North Korean Rights Record 'No Less Alarming' Than Nuclear Threat

By Randy Hall | July 7, 2008 | 8:23 PM EDT

( - North Korea's "crimes against humanity" -- including starvation of its people and an abysmal human rights record -- are "no less alarming" than the regime's efforts to develop nuclear weapons, according to a report released in Washington, D.C. Monday.

"The nuclear threat posed by the North Korean government has raised concerns all over the world," said Debra Liang-Fenton, executive director of the U.S. Committee for Human Rights in North Korea (HRNK). "But no less alarming is the active involvement of the North Korean government in committing crimes against humanity."

Entitled "Failure to Protect: A Call for the U.N. Security Council to Act in North Korea," the report calls the situation in that country "one of the most egregious human rights and humanitarian disasters in the world today."

"Yet, sadly, because North Korea is also one of the most closed societies on Earth, information about the situation there has only trickled out over time," it adds.

The report was commissioned by V?clav Havel, former president of the Czech Republic; Kjell Magne Bondevik, former prime minister of Norway; and Professor Elie Wiesel, Nobel Peace Prize laureate. It was prepared by the law firm DLA Piper US LLP in cooperation with the HRNK.

"For more than a decade, human rights concerns have been relegated to a second-class status for fear of driving North Korea from the nuclear talks," said Jared Genser, a Washington-based attorney with DLA Piper.

"Now that its government has gone ahead with a nuclear test anyway, it is time to have a parallel-track strategy for alleviating the suffering of the North Korea people through Security Council action," Genser said in a statement.

"The evidence and analysis contained in this report is deeply disturbing," the document notes. "Indeed, it is clear that Kim Jong Il and the North Korean government are actively committing crimes against humanity."

According to the report, the first of those "crimes" deals with food policy and famine. "North Korea allowed as many as one million, and possibly many more, of its own people to die during the famine in the 1990s.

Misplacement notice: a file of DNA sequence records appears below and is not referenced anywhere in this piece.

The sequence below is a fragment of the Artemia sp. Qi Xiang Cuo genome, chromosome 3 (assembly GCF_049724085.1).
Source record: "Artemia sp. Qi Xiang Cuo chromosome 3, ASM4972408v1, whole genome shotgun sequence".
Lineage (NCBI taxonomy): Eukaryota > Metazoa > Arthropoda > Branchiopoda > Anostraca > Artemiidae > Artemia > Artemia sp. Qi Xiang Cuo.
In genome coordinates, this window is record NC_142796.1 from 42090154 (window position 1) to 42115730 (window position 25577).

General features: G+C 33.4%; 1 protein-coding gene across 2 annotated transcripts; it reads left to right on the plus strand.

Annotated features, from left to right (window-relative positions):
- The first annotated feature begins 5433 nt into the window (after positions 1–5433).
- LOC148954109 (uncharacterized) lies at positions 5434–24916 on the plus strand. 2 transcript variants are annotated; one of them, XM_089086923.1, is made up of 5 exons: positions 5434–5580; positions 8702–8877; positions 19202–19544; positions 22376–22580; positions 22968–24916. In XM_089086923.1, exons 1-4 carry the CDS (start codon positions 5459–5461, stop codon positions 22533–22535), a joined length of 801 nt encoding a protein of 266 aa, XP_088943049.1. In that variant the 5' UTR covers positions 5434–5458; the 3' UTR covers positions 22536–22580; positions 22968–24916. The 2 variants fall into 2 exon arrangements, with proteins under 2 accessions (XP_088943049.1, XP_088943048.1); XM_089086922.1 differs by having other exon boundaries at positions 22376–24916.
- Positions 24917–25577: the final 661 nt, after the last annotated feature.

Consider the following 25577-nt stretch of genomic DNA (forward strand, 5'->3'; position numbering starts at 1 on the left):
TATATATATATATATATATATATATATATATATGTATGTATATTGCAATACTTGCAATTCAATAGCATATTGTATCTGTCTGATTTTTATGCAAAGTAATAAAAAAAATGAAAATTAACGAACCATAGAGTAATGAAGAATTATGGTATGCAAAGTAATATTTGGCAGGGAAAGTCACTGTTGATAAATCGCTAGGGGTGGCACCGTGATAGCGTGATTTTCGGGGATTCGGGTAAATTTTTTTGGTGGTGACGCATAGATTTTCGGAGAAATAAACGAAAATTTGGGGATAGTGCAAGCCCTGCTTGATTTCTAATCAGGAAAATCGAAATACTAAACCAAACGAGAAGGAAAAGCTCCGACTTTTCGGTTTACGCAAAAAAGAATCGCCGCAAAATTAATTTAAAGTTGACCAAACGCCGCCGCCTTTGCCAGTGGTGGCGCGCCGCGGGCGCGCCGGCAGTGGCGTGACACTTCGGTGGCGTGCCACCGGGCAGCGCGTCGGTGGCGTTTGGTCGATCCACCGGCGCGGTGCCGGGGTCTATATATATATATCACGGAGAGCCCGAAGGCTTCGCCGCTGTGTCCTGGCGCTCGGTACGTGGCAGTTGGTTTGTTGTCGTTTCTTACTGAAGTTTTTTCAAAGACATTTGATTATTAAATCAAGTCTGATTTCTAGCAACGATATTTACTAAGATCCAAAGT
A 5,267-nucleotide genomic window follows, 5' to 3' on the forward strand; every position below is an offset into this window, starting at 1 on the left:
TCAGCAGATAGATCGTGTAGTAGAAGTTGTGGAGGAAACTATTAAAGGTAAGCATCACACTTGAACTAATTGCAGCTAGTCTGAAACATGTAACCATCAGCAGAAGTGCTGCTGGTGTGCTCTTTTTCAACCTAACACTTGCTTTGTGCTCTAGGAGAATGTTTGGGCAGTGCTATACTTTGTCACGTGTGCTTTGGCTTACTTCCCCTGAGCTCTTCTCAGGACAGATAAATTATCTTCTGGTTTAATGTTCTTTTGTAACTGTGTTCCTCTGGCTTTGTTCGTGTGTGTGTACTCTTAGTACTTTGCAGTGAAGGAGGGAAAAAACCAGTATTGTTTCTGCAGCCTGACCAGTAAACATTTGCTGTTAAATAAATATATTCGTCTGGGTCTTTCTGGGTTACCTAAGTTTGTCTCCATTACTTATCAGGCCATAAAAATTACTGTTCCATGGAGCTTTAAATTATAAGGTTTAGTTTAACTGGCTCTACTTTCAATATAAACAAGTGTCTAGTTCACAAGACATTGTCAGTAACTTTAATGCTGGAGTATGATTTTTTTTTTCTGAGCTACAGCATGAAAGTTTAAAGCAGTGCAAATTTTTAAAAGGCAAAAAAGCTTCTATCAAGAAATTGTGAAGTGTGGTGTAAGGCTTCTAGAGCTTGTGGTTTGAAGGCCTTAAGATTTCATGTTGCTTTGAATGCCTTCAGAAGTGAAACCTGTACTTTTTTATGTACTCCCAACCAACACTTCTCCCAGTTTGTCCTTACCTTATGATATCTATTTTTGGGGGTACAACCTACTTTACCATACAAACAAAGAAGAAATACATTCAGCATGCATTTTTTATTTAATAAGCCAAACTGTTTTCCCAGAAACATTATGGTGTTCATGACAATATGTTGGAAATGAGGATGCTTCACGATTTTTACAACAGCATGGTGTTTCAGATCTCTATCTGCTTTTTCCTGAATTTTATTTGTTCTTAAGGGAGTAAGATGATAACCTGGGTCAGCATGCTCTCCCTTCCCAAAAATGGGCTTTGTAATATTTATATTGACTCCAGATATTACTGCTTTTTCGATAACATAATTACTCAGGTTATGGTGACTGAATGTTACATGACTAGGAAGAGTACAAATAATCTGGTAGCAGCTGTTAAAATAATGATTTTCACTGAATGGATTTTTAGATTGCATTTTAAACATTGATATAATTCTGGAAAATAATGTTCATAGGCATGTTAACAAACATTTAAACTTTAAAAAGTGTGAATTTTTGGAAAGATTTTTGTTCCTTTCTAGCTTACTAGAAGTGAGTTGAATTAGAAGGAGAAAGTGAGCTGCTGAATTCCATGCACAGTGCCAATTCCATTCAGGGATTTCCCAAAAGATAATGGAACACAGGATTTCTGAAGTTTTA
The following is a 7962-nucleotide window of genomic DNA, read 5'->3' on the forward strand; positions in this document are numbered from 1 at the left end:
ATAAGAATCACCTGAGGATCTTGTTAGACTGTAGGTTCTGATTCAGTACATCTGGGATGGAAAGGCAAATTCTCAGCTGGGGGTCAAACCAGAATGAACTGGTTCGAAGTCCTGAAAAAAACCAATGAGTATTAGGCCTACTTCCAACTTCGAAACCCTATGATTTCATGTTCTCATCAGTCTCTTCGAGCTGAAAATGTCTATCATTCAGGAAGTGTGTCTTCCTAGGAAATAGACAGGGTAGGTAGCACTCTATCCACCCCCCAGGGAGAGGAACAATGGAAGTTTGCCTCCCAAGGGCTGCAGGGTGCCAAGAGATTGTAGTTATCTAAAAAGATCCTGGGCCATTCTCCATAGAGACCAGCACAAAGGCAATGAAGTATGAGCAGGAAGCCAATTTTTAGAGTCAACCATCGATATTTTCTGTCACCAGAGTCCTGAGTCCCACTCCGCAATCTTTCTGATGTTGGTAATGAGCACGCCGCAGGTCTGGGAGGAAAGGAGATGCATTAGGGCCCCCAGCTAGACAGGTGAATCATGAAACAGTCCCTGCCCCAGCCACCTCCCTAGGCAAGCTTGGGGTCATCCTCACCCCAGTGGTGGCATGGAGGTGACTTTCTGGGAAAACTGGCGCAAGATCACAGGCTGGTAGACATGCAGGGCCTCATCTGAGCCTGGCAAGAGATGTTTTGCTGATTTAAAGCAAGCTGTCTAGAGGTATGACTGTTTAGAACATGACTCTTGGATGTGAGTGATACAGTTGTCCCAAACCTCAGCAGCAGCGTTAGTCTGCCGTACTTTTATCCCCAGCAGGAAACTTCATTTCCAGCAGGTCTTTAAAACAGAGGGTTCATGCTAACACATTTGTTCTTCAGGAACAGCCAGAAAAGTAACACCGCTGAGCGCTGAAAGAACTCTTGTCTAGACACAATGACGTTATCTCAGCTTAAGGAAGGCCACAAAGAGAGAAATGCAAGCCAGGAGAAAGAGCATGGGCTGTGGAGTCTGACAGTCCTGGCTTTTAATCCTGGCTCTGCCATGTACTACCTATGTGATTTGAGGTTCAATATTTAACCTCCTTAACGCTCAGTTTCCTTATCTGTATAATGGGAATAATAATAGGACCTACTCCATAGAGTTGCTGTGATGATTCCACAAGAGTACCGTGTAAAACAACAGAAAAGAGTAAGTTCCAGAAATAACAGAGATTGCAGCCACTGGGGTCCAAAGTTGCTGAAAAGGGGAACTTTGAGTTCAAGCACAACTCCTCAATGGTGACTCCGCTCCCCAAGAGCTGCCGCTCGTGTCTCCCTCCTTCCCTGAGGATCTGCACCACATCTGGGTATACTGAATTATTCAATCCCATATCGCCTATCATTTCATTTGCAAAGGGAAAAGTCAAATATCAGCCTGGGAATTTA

"Hunger and starvation remain a persistent problem, with over 37 percent of children chronically malnourished," the document adds. Also, North Korea still denies the World Food Program access to 42 of 203 counties in the country.

Treatment of political prisoners is the second area explored in the report. "North Korea imprisons upwards of 200,000 people in its modern-day gulag, and it is estimated more than 400,000 have died in that system over 30 years."

The document also describes North Korea's involvement in the production of nuclear, chemical and biological weapons, presenting this information as a context for the way North Korea misallocates its resources.

"Now, with sanctions [imposed earlier this month in response to North Korea's nuclear weapons test on Monday, Oct. 9] the people may inadvertently suffer more," Liang-Fenton added.

The groups involved in producing the report said immediate action from the United Nations "is a necessary international and multilateral vehicle to alleviate the suffering of the North Korean people."

Citing the new U.N. policy that each state has "a responsibility to protect" its own citizens from the most severe human rights abuses, the document notes that "the Security Council has independent justification for intervening in North Korea either because of the government's failure in its responsibility to protect or because North Korea is a nontraditional threat to the peace."

The U.N. defines "nontraditional threats to peace" as non-military threats with serious cross-border ramifications.

North Korea's widespread violations of human rights have created a number of nontraditional threats, the report states, among them a vast outflow of refugees - as many as 400,000 North Koreans have fled the country in recent years - and active participation by Pyongyang in criminal enterprises, such as drug production and trafficking and money counterfeiting and laundering.

One of the specific recommendations outlined in "Failure to Protect" is a call for the Security Council to adopt a non-punitive resolution urging the North Korean government to allow open access for international humanitarian organizations to feed its people.

The resolution should also demand the release of political prisoners, as well as insist that the government allow the U.N. special rapporteur on human rights in North Korea to visit the country.

"We strongly urge the U.N. Security Council to take up the situation of North Korea," the report concludes. "Protecting the people of North Korea requires nothing less."

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